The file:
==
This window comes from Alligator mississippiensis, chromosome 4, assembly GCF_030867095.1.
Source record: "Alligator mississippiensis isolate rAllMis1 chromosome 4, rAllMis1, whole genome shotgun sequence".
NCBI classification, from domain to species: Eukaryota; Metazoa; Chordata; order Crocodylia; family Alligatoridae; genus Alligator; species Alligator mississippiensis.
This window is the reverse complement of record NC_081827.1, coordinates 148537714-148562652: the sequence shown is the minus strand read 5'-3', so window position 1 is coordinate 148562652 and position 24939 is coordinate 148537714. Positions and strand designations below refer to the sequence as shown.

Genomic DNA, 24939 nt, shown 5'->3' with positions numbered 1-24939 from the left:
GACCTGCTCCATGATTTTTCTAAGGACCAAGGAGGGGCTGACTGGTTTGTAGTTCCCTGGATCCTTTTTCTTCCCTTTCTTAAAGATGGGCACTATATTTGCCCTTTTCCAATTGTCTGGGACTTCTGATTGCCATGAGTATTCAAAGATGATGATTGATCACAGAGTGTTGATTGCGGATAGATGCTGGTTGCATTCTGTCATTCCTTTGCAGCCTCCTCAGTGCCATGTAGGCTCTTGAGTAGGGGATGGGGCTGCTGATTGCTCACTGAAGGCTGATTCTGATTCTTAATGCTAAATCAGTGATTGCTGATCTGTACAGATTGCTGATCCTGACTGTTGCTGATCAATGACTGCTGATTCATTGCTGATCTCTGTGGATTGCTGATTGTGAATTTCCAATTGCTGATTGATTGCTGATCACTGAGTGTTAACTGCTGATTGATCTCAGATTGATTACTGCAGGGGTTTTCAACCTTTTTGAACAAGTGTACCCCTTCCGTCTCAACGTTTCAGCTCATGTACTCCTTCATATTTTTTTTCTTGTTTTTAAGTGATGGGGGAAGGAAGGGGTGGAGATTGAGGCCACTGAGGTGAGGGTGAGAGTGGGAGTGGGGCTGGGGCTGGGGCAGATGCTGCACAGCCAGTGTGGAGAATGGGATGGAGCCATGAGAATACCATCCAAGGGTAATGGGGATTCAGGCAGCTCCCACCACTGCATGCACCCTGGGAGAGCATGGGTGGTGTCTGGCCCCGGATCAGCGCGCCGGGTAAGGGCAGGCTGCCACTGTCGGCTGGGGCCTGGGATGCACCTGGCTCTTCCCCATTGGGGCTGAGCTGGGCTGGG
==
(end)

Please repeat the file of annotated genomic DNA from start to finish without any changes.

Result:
This window comes from Alligator mississippiensis, chromosome 4, assembly GCF_030867095.1.
Source record: "Alligator mississippiensis isolate rAllMis1 chromosome 4, rAllMis1, whole genome shotgun sequence".
NCBI classification, from domain to species: Eukaryota; Metazoa; Chordata; order Crocodylia; family Alligatoridae; genus Alligator; species Alligator mississippiensis.
This window is the reverse complement of record NC_081827.1, coordinates 148537714-148562652: the sequence shown is the minus strand read 5'-3', so window position 1 is coordinate 148562652 and position 24939 is coordinate 148537714. Positions and strand designations below refer to the sequence as shown.

Genomic DNA, 24939 nt, shown 5'->3' with positions numbered 1-24939 from the left:
GACCTGCTCCATGATTTTTCTAAGGACCAAGGAGGGGCTGACTGGTTTGTAGTTCCCTGGATCCTTTTTCTTCCCTTTCTTAAAGATGGGCACTATATTTGCCCTTTTCCAATTGTCTGGGACTTCTGATTGCCATGAGTATTCAAAGATGATGATTGATCACAGAGTGTTGATTGCGGATAGATGCTGGTTGCATTCTGTCATTCCTTTGCAGCCTCCTCAGTGCCATGTAGGCTCTTGAGTAGGGGATGGGGCTGCTGATTGCTCACTGAAGGCTGATTCTGATTCTTAATGCTAAATCAGTGATTGCTGATCTGTACAGATTGCTGATCCTGACTGTTGCTGATCAATGACTGCTGATTCATTGCTGATCTCTGTGGATTGCTGATTGTGAATTTCCAATTGCTGATTGATTGCTGATCACTGAGTGTTAACTGCTGATTGATCTCAGATTGATTACTGCAGGGGTTTTCAACCTTTTTGAACAAGTGTACCCCTTCCGTCTCAACGTTTCAGCTCATGTACTCCTTCATATTTTTTTTCTTGTTTTTAAGTGATGGGGGAAGGAAGGGGTGGAGATTGAGGCCACTGAGGTGAGGGTGAGAGTGGGAGTGGGGCTGGGGCTGGGGCAGATGCTGCACAGCCAGTGTGGAGAATGGGATGGAGCCATGAGAATACCATCCAAGGGTAATGGGGATTCAGGCAGCTCCCACCACTGCATGCACCCTGGGAGAGCATGGGTGGTGTCTGGCCCCGGATCAGCGCGCCGGGTAAGGGCAGGCTGCCACTGTCGGCTGGGGCCTGGGATGCACCTGGCTCTTCCCCATTGGGGCTGAGCTGGGCTGGG